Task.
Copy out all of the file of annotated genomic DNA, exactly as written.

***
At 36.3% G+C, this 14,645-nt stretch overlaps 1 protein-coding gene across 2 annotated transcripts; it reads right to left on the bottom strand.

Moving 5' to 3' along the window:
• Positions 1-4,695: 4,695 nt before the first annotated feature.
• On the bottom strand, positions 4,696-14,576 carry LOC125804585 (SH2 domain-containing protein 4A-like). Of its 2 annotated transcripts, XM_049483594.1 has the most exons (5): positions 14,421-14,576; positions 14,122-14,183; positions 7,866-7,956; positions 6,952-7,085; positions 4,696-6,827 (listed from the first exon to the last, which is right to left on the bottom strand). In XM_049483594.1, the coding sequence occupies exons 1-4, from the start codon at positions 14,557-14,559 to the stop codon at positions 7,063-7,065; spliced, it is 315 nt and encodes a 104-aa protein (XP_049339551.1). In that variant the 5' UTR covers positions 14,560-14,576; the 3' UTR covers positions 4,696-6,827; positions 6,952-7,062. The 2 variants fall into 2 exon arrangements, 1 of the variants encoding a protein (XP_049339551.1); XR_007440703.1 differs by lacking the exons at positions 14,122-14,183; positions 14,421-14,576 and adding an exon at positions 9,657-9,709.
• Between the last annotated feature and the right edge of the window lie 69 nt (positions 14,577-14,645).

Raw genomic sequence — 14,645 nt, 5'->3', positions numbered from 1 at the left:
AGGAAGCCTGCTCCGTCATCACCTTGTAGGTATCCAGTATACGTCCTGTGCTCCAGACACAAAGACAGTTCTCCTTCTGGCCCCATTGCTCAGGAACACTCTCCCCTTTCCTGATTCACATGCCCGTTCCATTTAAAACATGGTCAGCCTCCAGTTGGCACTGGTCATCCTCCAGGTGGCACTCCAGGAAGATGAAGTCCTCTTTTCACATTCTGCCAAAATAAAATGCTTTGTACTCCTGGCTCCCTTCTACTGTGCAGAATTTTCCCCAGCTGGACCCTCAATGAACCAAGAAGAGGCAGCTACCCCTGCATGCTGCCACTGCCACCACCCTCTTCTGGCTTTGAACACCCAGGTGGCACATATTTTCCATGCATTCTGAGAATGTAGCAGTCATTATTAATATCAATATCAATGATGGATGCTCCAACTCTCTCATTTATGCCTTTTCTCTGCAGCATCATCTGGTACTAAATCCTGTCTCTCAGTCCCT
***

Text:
At 36.3% G+C, this 14,645-nt stretch overlaps 1 protein-coding gene across 2 annotated transcripts; it reads right to left on the bottom strand.

Moving 5' to 3' along the window:
• Positions 1-4,695: 4,695 nt before the first annotated feature.
• On the bottom strand, positions 4,696-14,576 carry LOC125804585 (SH2 domain-containing protein 4A-like). Of its 2 annotated transcripts, XM_049483594.1 has the most exons (5): positions 14,421-14,576; positions 14,122-14,183; positions 7,866-7,956; positions 6,952-7,085; positions 4,696-6,827 (listed from the first exon to the last, which is right to left on the bottom strand). In XM_049483594.1, the coding sequence occupies exons 1-4, from the start codon at positions 14,557-14,559 to the stop codon at positions 7,063-7,065; spliced, it is 315 nt and encodes a 104-aa protein (XP_049339551.1). In that variant the 5' UTR covers positions 14,560-14,576; the 3' UTR covers positions 4,696-6,827; positions 6,952-7,062. The 2 variants fall into 2 exon arrangements, 1 of the variants encoding a protein (XP_049339551.1); XR_007440703.1 differs by lacking the exons at positions 14,122-14,183; positions 14,421-14,576 and adding an exon at positions 9,657-9,709.
• Between the last annotated feature and the right edge of the window lie 69 nt (positions 14,577-14,645).

Raw genomic sequence — 14,645 nt, 5'->3', positions numbered from 1 at the left:
AGGAAGCCTGCTCCGTCATCACCTTGTAGGTATCCAGTATACGTCCTGTGCTCCAGACACAAAGACAGTTCTCCTTCTGGCCCCATTGCTCAGGAACACTCTCCCCTTTCCTGATTCACATGCCCGTTCCATTTAAAACATGGTCAGCCTCCAGTTGGCACTGGTCATCCTCCAGGTGGCACTCCAGGAAGATGAAGTCCTCTTTTCACATTCTGCCAAAATAAAATGCTTTGTACTCCTGGCTCCCTTCTACTGTGCAGAATTTTCCCCAGCTGGACCCTCAATGAACCAAGAAGAGGCAGCTACCCCTGCATGCTGCCACTGCCACCACCCTCTTCTGGCTTTGAACACCCAGGTGGCACATATTTTCCATGCATTCTGAGAATGTAGCAGTCATTATTAATATCAATATCAATGATGGATGCTCCAACTCTCTCATTTATGCCTTTTCTCTGCAGCATCATCTGGTACTAAATCCTGTCTCTCAGTCCCT